Saturday, November 1, 2014

MIT Mini Maker Faire

A couple of weeks ago, on October 4th, I traveled down to Boston to compete in a Combat Robotics competition at the MIT Mini Maker Faire. It was hectic and tons of fun, I met some awesome people and didn't have time for any pictures, but somehow won the Antweight Rumble and came home with Best Rookie. After the competition was over I was able to explore the Maker Faire for a few hours. There were tons of 3D printers, tesla coils and robots, but surprisingly the most common thing people brought were electric vehicles. There was a little racetrack set up for the Power Wheels Racing Series as well as more general EV racing. So without further ado, here are all the crazy things MIT students are building, in order of the number of wheels. Sorry for my terrible camera skills.
Flying Nimbus, a segboard
Following the trend of DerpyBike and Herpybike this is known as eNanoHerpyBike 
There were a surprising number of tricycles
Most of these are made at MITERS, aka the MIT Departament of Silly Go Karts
A seriously overpowered and scarily low RC motor tricycle
DriftTrike is somehow even more scary than the last tricycle. That's half an bike with a hub motor on the front.
What makes it scary are those back wheels. They're casters, meaning they can spin around horizontally, so when you go around a corner they turn sideways.
A very narrow tricycle powered by an electric chainsaw. I don't understand how it goes around corners.
Another Tricycle. The whole red front half tilts side to side for cornering
LOLrio Kart. Yes it does use that wheelie bar.
Check out that custom differential!
Yes, this is a wooden go kart
Chibi-Mikuvan, a miniature 1987 Mitsubishi Delica with a giant RC boat motor, angle grinder gearbox and 2010 Ford Fusion Hybrid battery 
There were also a number of practical vehicles. Scooters are a fairly popular way of getting around MIT because the campus is fairly compact and you can bring scooters into class.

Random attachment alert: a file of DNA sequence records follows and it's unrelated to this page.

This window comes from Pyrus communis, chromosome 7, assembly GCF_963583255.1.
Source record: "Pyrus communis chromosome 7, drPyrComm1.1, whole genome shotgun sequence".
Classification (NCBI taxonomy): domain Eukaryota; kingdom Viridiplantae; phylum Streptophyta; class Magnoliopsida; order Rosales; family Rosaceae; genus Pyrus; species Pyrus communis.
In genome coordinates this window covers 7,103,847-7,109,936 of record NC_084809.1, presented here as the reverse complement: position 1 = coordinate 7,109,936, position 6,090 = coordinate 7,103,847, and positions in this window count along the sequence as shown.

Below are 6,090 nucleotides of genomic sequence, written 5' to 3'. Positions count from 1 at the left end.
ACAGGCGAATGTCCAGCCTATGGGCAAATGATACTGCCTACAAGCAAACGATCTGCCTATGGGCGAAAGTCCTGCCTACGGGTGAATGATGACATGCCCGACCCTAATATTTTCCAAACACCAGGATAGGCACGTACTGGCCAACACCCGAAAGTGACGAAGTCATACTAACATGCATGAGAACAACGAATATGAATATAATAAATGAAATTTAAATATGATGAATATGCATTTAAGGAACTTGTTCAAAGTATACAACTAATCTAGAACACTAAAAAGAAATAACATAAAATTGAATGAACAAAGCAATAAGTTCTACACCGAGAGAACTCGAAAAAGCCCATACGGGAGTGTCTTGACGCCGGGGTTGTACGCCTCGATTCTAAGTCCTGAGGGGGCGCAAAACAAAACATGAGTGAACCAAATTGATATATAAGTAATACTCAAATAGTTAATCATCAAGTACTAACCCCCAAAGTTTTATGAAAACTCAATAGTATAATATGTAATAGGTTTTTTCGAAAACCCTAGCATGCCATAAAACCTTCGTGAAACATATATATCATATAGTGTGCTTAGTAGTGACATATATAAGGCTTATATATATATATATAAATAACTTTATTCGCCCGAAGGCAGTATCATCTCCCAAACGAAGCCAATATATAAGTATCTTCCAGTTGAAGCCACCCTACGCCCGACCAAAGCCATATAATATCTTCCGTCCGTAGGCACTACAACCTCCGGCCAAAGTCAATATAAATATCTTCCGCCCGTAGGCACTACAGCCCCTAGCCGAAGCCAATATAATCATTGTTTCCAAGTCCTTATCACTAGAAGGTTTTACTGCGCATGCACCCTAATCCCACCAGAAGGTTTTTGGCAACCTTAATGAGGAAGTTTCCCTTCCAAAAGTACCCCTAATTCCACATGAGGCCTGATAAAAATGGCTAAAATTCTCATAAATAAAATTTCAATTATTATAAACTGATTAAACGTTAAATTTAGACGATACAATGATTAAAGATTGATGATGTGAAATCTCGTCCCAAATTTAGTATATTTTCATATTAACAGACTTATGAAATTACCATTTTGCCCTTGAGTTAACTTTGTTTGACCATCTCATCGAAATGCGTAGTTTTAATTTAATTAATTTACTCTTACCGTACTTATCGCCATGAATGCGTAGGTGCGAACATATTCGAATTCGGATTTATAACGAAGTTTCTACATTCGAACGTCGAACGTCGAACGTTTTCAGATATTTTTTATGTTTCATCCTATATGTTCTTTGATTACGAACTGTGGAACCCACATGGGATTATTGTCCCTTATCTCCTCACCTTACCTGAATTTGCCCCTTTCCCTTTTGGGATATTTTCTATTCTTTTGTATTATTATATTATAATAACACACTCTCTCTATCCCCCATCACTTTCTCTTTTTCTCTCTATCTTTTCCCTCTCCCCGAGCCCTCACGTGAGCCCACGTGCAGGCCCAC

So many scooters
Cruscooter, built in the scooter class taught by Charles Guan, the guy who build LOLriokart, eNanoHerpyBike and Chibi-Mikuvan above
In front of the race course with a dubiously practical motorcycle

One of the few electric bicycles. The motor in the center of the photo connects to the wheel on the left side of the bike, without going through the bike's gears, so it's neither mid-drive nor a hub motor
EtekChopper, built by the Daniel Gonzalez, the same guy as Cruscooter
Named after the gigantic brushed motor at it's heart
Another motorcycle conversion, a lot more polished and sporting a more efficient AC motor
The trunk of a 1980s Porsche conversion that I forgot to take a full shot of
And under the hood. Where's the motor?
Last but not least, the 5 wheeled recumbent with a trailer full of batteries that goes several hundred miles 
It's another chain driven non-middrive setup. I don't know why these are so popular, they get the worst of both worlds.
There were a lot of fascinating vehicles at the Maker Faire, and these were not even close to all of them, as I only realized I should be taking photos about halfway through. Even more interesting, however, was talking to all of the people who built these, many of whose blogs I've been following, some of them for years. Jamison Go helped me troubleshoot my robot and after the competition was over, I had a lot of time to kill so I spent a while talking to Shane Colton, Ben Katz, and people from the Cheetah and NASA Rover Challenge teams at MIT.

Next up, progress on my bike.

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